Report: iStent Trabecular Micro-Bypass Stent Reduced IOP and Medication Use in Predominately Hispanic Glaucoma Patient Population

Source: Glaukos

Monday, October 31, 2016 | Clinical Trials , Glaucoma , Glaukos Corporation , MIGS

Glaukos Corporation announced that a study of 134 predominantly Hispanic eyes with open-angle glaucoma (OAG), published in Clinical Ophthalmology, showed mean IOP of 12.9 mm Hg and a 61% decrease in mean medication burden 1 year following implantation of the iStent Trabecular Micro-Bypass Stent in combination with cataract surgery.

The retrospective, consecutive case series includes 168 eyes of 128 patients who underwent iStent implantation with concomitant cataract surgery, of which 134 eyes in 100 patients have been followed through 1 year. Study researchers reported that 87% of subjects had moderate to severe OAG and 80% were Hispanic, a population segment with a higher-than-average incidence and prevalence of OAG. Up to 21% of Hispanics are expected to develop OAG by age 80, according to a reference cited in the study.

All procedures in the series were performed by Mark J. Gallardo, MD, at a single site in El Paso, Texas. Before surgery, patients were placed into three subgroups in accordance with the surgeon’s typical clinical practice and based on the patient’s IOP level, medication burden and treatment goal. In the 134 eyes with 1-year postoperative follow-up, the safety profile was favorable and treatment success was achieved in all three subgroups as follows:

Group 1: Comprised of 65 eyes with controlled IOP on at least one ocular hypotensive medication preoperatively and a treatment goal to reduce medication burden while maintaining IOP control. One year following the procedure, medication burden decreased from a mean of 2.4 medications preoperatively to 0.6 at one year; this decrease was statistically significant (P<0.001). Further, mean IOP decreased to 12.7 mm Hg, compared to 13.6 mm Hg preoperatively.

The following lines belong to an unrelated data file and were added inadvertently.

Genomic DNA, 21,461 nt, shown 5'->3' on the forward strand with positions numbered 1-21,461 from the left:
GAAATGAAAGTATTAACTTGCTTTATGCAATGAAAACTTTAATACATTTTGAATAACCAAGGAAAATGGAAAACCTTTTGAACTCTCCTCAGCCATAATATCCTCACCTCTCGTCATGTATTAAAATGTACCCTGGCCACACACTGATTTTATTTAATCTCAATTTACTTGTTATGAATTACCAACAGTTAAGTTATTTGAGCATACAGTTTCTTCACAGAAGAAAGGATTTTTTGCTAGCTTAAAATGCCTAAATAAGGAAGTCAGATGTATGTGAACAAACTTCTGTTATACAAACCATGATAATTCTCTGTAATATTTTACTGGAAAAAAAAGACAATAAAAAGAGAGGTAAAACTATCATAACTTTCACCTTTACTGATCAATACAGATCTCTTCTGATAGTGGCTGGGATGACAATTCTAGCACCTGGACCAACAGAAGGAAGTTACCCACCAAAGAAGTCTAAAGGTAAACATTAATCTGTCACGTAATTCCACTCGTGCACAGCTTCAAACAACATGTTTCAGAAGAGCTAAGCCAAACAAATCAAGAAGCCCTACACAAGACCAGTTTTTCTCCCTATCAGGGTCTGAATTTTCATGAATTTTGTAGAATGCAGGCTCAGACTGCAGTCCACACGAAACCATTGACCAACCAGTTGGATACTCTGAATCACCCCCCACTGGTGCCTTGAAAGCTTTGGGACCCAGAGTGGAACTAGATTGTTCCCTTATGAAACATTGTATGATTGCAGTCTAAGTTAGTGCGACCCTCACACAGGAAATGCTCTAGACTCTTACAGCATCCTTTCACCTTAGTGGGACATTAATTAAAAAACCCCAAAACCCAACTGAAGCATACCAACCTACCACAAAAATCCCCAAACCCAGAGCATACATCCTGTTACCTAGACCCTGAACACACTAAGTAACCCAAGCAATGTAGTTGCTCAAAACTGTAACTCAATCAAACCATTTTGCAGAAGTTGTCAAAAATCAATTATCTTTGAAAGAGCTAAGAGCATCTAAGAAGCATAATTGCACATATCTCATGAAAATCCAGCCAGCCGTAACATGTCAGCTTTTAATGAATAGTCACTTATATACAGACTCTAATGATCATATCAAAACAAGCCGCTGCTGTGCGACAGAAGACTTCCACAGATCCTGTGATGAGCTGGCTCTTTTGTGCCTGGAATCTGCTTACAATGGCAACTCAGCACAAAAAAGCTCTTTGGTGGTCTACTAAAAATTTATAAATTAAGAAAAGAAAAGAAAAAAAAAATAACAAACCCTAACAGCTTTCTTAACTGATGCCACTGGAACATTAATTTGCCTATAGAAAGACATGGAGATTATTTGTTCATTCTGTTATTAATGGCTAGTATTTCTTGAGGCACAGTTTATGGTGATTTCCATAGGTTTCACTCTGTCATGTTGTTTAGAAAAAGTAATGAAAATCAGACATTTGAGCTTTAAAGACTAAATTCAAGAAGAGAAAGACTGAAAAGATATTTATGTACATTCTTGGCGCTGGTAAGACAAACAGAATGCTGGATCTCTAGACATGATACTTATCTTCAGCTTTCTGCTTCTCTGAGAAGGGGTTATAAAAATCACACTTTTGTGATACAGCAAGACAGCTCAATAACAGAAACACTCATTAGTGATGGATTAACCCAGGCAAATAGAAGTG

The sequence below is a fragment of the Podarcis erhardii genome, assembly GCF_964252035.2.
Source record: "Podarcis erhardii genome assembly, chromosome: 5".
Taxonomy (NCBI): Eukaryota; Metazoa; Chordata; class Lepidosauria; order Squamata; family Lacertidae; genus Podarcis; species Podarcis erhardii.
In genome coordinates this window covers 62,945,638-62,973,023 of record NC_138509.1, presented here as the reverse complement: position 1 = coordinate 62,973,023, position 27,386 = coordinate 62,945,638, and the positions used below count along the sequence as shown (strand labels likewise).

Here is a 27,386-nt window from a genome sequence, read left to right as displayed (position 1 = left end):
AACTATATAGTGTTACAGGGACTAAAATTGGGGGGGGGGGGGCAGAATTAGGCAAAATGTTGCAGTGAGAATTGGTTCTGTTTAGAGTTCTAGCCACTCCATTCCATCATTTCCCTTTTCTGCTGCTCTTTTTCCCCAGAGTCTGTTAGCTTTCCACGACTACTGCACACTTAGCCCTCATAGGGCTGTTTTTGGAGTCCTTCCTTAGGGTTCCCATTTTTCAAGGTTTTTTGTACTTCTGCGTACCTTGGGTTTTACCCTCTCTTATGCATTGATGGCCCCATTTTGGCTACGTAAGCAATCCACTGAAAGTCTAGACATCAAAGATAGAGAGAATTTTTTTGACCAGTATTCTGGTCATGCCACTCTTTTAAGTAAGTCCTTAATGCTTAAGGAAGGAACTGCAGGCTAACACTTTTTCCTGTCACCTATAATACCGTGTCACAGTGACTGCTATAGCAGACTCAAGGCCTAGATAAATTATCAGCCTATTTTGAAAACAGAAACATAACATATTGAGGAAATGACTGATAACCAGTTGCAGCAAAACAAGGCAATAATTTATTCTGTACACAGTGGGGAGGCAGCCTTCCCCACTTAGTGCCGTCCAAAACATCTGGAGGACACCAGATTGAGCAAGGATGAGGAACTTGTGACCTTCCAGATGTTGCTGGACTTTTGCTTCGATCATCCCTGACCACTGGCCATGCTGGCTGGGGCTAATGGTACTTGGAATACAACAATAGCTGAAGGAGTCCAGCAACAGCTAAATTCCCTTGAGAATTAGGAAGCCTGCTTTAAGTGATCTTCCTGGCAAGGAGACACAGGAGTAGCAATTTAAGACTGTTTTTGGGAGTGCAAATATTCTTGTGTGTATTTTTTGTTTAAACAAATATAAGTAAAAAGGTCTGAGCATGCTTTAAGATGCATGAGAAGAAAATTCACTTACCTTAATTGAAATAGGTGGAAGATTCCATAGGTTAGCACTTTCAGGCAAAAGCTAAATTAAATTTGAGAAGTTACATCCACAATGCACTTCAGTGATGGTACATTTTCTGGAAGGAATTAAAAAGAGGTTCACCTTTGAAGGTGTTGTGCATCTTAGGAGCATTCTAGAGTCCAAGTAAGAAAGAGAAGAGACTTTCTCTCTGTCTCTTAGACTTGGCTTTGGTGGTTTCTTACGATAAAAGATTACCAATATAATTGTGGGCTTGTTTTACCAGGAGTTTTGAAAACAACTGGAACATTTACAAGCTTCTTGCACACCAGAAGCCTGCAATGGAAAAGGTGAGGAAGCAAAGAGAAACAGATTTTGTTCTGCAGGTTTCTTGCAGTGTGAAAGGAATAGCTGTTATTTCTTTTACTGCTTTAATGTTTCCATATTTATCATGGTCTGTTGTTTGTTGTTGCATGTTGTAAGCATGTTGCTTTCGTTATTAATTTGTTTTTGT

Group 2: Comprised of 31 eyes with IOP not controlled on up to two ocular hypotensive medications preoperatively and a treatment goal to reduce IOP and maintain or reduce medication burden. One year following the procedure, all eyes had IOP of 18 mm Hg or lower with a statistically significant (P<0.001) reduction to a mean IOP of 12.6 mm Hg, compared to 19.1 mm Hg preoperatively. Medication burden decreased to a mean of 0.4 medications, compared to 1.1 preoperatively.

Group 3: Comprised of 40 eyes on three or more ocular hypotensive medications and/or uncontrolled IOP preoperatively with a treatment goal to reduce IOP in order to avoid filtering surgery. One year following the procedure, 95% (38 of 40 eyes) achieved their treatment goal. In these 38 eyes, mean IOP decreased to 13.6 mm Hg, compared to 19.3 mm Hg preoperatively, which was statistically significant (P< 0.001). Medication burden decreased to a mean of 1.8 medications, compared to 3.2 preoperatively.

“These data show that iStent in combination with cataract surgery can effectively reduce IOP and topical ocular hypotensive medication use in a mainly Hispanic patient population, including those with more advanced disease,” Dr. Gallardo said in a company news release. “Importantly, these results were achieved in a real-life clinical setting, where the treatment goals differ by patient, based on their individual needs and disease state. The study’s high success rate overall and within each patient subgroup underscores the tangible benefits of using trabecular bypass stenting to manage IOP and medication burden in a demographically diverse glaucoma patient population.”

The full Clinical Ophthalmology article is available online at

The iStent was approved by the FDA in June 2012 and is indicated for use in conjunction with cataract surgery for the reduction of IOP in adult patients with mild-to-moderate open-angle glaucoma currently treated with ocular hypotensive medication. The iStent is inserted through the trabecular meshwork and into Schlemm’s canal, the eye’s drainage system, where it restores the natural, physiological outflow of aqueous humor. Made of surgical-grade non-ferromagnetic titanium that is coated with heparin, the iStent is approximately 1.0 mm long and 0.33 mm wide. Glaukos believes it is the smallest medical device ever approved by the FDA.


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